July is Composting and Yard Care Month!
What is composting? Composting is a controlled process of decomposition of organic material. Naturally occurring soil organisms recycle nitrogen, potash, phosphorus, and other plant nutrients as they convert the material into humus.
Benefits of composting: Composting is a convenient, beneficial and inexpensive way to handle your organic waste and help the environment. Composting reduces the volume of garbage requiring disposal, saves money for you and your community in reduced soil purchases and reduced local disposal costs, and enriches the soil. Using compost adds essential nutrients, and improves soil structure, which allows better root growth and increases moisture and nutrient retention in the soil. Plants love compost!
What you should compost? Yard wastes such as leaves, grass clippings and weeds make excellent compost. Fruit and vegetable scraps, plus food wastes such as coffee grounds, tea bags, and eggs shells, can be composted. To keep animals and odors out of your pile, do not add meat, bones, fatty food wastes (such as cheese, grease and oils), dog feces or cat litter, and diseased plants. Do not add invasive weeds and weeds that have gone to seed to the pile.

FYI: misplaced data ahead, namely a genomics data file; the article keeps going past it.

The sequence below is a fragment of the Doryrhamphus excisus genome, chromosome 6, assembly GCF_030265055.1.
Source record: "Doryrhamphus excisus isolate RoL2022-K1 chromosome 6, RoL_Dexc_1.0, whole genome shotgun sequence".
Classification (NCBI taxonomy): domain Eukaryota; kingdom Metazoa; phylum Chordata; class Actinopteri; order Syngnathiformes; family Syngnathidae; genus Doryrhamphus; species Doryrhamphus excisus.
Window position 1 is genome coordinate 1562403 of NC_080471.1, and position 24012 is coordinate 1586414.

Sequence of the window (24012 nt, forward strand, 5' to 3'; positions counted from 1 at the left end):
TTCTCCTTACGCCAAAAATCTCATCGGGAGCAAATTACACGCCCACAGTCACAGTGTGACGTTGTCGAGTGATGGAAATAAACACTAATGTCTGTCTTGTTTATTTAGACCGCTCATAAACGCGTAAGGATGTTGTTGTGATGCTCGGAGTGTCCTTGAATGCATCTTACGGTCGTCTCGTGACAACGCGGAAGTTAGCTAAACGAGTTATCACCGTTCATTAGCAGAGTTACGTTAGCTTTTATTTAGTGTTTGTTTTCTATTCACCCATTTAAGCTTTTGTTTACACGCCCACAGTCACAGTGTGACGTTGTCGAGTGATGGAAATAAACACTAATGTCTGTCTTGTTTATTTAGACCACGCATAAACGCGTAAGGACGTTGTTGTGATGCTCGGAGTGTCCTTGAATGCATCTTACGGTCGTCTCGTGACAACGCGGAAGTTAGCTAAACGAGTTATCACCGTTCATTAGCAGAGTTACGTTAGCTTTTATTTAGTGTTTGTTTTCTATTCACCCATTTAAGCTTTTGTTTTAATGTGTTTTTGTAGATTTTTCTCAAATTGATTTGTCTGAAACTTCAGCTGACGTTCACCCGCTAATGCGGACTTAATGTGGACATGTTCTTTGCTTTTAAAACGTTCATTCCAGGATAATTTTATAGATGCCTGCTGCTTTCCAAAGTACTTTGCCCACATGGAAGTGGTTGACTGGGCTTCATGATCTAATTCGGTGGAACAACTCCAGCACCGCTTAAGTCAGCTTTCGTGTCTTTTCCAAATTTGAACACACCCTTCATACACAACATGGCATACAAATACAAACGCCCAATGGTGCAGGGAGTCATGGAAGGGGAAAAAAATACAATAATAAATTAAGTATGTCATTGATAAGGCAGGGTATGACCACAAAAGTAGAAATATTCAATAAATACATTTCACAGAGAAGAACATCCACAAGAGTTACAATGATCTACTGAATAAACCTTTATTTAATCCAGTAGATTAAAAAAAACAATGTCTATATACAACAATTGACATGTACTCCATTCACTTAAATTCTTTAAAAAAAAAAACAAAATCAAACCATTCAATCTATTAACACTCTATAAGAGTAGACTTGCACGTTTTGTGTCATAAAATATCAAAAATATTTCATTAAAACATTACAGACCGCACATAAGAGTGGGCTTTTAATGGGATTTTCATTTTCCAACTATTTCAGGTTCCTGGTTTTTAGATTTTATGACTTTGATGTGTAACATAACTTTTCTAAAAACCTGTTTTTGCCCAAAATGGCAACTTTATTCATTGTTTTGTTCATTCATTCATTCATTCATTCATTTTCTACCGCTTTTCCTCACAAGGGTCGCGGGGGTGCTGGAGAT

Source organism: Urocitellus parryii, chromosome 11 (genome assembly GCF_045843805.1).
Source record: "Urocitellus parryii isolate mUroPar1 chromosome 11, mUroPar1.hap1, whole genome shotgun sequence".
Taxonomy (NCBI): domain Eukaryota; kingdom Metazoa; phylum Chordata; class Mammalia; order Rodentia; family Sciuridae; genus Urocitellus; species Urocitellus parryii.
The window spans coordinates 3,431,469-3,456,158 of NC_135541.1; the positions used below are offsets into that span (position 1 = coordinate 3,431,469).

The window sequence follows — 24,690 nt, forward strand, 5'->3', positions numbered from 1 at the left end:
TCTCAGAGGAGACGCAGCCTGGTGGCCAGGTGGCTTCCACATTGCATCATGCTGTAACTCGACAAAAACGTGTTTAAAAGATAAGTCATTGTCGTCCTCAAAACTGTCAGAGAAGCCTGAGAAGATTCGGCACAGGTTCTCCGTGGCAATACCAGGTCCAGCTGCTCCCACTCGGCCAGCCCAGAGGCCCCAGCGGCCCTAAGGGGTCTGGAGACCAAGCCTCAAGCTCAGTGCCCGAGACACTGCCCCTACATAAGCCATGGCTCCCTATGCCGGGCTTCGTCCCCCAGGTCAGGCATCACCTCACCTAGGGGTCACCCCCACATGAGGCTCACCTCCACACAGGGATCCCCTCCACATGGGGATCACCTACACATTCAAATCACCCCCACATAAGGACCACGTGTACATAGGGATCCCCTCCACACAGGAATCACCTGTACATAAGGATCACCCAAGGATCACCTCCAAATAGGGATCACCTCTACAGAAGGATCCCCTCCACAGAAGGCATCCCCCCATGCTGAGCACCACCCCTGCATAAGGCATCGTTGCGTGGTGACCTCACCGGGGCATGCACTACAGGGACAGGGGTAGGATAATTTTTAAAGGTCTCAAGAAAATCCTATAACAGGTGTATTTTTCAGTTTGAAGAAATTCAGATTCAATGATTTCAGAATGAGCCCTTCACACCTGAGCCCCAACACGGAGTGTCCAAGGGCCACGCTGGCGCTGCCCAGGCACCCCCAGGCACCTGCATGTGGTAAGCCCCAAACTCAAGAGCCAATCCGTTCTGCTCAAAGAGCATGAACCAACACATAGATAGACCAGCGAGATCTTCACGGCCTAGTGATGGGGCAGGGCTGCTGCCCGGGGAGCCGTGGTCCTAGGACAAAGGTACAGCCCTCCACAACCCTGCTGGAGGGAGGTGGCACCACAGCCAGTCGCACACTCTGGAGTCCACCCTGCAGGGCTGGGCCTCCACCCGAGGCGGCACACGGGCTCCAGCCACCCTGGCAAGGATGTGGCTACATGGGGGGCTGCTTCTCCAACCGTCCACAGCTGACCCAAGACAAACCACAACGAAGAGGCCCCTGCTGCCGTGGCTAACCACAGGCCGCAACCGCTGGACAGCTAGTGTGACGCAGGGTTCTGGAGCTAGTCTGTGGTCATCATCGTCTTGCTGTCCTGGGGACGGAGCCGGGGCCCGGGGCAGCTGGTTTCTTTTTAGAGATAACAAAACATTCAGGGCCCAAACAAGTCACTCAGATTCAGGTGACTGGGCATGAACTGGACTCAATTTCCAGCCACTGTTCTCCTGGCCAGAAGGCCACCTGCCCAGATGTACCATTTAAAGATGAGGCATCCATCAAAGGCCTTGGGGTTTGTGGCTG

Elements of a good compost pile: With these principles in mind, you can convert your organic wastes into resources by turning your spoils to soil.
Organic Material. Organic material contains varying amounts of carbon and nitrogen which nourish the organisms naturally present in your compost pile. The critters need both carbon and nitrogen. An easy way to provide both of these is to remember that brown, woody materials, such as autumn leaves, are high in carbon while green, moist materials, such as grass clippings, are high in nitrogen.
Air. The compost critters need oxygen, just as we do. Lack of oxygen will slow down the composting process and cause odors. Turn your pile, fluff it with a hoe or compost turning tool, or build air passages into the pile with cornstalks to provide oxygen to the organisms.
Moisture. Compost organisms need a moist environment. The pile should be as damp as a wrung-out sponge, but not dripping wet. Make sure leaves are damp when you add them to the compost pile because they will not break down if they are dry. Since moisture evaporates as the pile heats up (a sign of active composting), let rain and snow replace it, or add water during dry spells. A cover helps retain moisture in hot weather.
- The Biodegraders. Nature has provided an army of workers who specialize in decomposing organic material. These "critters" - bacteria, fungi, molds, earthworms, insects and other soil organisms - eat all types of organic material and in the process convert nutrients into a form plants can utilize. The process of composting is simply a matter of providing the soil organisms with food, water and oxygen. They do the rest.